"How To Put A Good Online Venture Together"

by Helen Raymond

The internet is probably the best opportunity ever for anyone to get into a rewarding venture of their own, at amazingly low cost. We're in financially troubling times, why not start now?

Just think about this... a local store can easily cost thousands of dollars before you can open it's doors. This involves property lease or rent, insurance, display shelves, office furnishings and supplies, equipment, advertising, stock, more. When you finally do get it open, money left for working capital may be very low. This makes it difficult to meet the on going expenses until the business can survive on it's own. The market is limited to just your area. So in comparison to that...

As a 'Netpreneur, the world is your market; expenses are less.

That is true, everyone knows it. But too many people believe the empty promises and schemes that are rampant on this new frontier; just like the old gold rush days you read about. "There are no free lunches" still holds true. Advising you what business to get into on the net is not intended here, so that is another subject we can get to later on. Let's assume for now that you have some venture ideas in mind.

Actual profit is rarely immediate, but that is always possible.

While not impossible, usually those over night results we hear about took a very long time (maybe years) preparing for that particular night. This is certainly not meant to discourage any one. It is just meant as a help in making decisions about how much faith, risk and will power you'll invest in your ventures.

This simply means, if you can't have that much faith and will power for a business idea, or if you aren't ready to learn and take a little risk to test waters, you had better look for some thing you can feel more confident about. When our money is involved, no matter if it is only a small investment, those are decisions that do become much easier. In fact, I have found that it is better to have some money invested because it will keep us motivated and focused when there is some risk & our "eye is steadily on the prize".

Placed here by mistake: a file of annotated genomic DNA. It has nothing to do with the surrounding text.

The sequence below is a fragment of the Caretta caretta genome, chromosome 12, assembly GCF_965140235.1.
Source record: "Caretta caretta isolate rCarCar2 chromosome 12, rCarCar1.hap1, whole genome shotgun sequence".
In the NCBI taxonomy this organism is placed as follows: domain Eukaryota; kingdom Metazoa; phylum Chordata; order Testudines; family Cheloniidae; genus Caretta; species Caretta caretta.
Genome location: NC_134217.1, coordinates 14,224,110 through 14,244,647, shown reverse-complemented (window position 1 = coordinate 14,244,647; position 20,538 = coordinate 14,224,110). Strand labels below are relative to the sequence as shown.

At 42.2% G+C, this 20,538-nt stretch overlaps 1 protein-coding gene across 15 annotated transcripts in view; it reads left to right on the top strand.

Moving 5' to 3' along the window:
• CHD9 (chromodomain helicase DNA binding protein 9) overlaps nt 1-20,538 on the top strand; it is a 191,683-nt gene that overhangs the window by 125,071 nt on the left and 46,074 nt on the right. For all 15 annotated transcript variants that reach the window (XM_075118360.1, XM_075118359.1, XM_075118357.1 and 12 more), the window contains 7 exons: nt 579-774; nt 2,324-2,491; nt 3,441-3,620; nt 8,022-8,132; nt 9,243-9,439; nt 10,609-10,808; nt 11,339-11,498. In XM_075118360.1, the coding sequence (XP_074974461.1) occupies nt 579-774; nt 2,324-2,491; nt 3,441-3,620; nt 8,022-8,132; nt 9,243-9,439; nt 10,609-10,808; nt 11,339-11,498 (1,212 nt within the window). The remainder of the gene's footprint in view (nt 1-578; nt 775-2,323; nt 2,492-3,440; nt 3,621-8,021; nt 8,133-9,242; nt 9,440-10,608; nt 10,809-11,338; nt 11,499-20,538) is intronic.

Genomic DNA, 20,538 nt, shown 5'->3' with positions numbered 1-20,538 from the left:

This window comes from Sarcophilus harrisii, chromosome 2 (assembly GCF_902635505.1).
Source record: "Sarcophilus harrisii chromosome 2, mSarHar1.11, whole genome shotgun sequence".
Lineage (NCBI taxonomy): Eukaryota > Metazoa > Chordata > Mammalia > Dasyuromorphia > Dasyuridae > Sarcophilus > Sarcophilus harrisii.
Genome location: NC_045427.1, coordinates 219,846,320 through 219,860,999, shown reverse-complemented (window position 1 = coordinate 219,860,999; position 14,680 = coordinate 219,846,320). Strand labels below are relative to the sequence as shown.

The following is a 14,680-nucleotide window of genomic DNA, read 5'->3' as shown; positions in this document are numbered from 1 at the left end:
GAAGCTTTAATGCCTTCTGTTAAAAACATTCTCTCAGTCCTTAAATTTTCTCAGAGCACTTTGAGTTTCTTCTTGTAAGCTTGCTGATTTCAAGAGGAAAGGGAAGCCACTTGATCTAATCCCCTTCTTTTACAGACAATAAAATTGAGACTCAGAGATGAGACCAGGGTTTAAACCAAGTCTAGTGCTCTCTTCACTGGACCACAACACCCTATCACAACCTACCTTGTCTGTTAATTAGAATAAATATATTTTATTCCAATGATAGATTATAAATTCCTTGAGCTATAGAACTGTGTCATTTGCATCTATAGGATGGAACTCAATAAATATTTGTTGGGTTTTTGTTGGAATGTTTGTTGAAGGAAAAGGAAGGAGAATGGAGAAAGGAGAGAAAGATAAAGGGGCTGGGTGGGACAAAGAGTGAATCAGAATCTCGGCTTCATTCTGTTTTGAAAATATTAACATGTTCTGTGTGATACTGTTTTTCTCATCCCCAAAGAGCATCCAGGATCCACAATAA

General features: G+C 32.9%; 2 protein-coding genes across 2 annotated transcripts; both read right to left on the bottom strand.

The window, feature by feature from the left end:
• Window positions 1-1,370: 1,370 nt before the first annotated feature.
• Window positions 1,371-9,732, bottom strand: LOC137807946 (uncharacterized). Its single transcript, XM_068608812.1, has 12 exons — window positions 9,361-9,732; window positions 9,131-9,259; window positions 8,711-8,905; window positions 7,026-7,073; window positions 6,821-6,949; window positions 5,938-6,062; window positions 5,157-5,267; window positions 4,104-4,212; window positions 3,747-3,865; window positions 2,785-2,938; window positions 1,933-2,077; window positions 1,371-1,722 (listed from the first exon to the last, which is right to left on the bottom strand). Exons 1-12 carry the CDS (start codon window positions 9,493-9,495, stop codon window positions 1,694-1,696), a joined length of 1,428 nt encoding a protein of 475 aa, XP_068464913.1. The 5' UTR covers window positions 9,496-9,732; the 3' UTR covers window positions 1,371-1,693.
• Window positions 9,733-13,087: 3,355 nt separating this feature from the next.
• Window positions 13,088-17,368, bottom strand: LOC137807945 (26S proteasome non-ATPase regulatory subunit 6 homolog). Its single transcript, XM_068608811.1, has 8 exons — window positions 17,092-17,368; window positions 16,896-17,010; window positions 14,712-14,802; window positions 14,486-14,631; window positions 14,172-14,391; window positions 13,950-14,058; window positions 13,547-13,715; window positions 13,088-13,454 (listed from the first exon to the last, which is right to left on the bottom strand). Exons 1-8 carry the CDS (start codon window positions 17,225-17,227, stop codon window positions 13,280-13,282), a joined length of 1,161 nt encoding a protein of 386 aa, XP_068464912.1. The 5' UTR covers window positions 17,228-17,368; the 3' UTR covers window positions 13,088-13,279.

There's a valid point to holding off expense as long as you can.
Even when you are ready to "go live", it's usually quite a while before we see enough money made. Costs add up during that time, usually monthly, for websites, hosting & promotions. So that expense as well as any product investment needs to be recouped as a first goal. Set your goals like steps on a ladder to your ultimate goal at the top. It's easier to go step by step in a systematic way. It is very exciting and keeps you going to reach each "next step" on that ladder.

To make money, you MUST make it easy for people to buy.

This means good clean website design and navigation. People want to see quickly what you're offering, if it will benefit them, how it will be delivered, how much it costs, and how you are going to back it up. Be sure your site loads fast. Never use any applets, cutesy decorations or script that does not relate to one of those five factors. Every headline and sentence needs to make them want to know what is next. It must hold their attention until the buying decision is made.

You MUST accept "Plastic Money" on the internet.

I don't know if your product is tangible (shipped), an intangible (downloadable) or subscription (recurring billing). But whatever it is, buying needs to be easy, fast and securely done. Having a merchant account of your own is the best way if you have a great deal of buyers. It can be very expensive to set up, even if some companies offer full service, including a shopping cart.

But you have to pay monthly fees and usually have a volume requirement to meet to earn the lowest prices. Also you need to have a business checking account... more monthly costs. The advantage is the low bank commission percentage you will have to pay on your sales. You need ($?) sales to break even.